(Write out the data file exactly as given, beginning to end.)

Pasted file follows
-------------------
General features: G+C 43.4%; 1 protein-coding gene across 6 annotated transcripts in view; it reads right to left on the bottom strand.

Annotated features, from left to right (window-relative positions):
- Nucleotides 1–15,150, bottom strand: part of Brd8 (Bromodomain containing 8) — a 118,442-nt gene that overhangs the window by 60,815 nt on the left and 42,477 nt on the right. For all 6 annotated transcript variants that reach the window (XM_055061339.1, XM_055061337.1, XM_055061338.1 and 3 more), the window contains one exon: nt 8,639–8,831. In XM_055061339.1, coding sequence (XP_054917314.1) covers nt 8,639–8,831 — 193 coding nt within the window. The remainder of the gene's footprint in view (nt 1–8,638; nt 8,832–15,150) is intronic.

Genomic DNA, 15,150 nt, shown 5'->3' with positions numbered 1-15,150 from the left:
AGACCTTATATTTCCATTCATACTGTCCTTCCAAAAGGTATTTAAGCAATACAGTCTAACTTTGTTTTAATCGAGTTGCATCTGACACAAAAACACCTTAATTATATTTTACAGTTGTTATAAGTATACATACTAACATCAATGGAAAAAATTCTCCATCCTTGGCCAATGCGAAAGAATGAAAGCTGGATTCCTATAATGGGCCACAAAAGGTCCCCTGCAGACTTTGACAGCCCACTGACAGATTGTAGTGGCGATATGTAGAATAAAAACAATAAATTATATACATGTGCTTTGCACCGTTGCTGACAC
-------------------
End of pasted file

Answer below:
General features: G+C 43.4%; 1 protein-coding gene across 6 annotated transcripts in view; it reads right to left on the bottom strand.

Annotated features, from left to right (window-relative positions):
- Nucleotides 1–15,150, bottom strand: part of Brd8 (Bromodomain containing 8) — a 118,442-nt gene that overhangs the window by 60,815 nt on the left and 42,477 nt on the right. For all 6 annotated transcript variants that reach the window (XM_055061339.1, XM_055061337.1, XM_055061338.1 and 3 more), the window contains one exon: nt 8,639–8,831. In XM_055061339.1, coding sequence (XP_054917314.1) covers nt 8,639–8,831 — 193 coding nt within the window. The remainder of the gene's footprint in view (nt 1–8,638; nt 8,832–15,150) is intronic.

Genomic DNA, 15,150 nt, shown 5'->3' with positions numbered 1-15,150 from the left:
AGACCTTATATTTCCATTCATACTGTCCTTCCAAAAGGTATTTAAGCAATACAGTCTAACTTTGTTTTAATCGAGTTGCATCTGACACAAAAACACCTTAATTATATTTTACAGTTGTTATAAGTATACATACTAACATCAATGGAAAAAATTCTCCATCCTTGGCCAATGCGAAAGAATGAAAGCTGGATTCCTATAATGGGCCACAAAAGGTCCCCTGCAGACTTTGACAGCCCACTGACAGATTGTAGTGGCGATATGTAGAATAAAAACAATAAATTATATACATGTGCTTTGCACCGTTGCTGACAC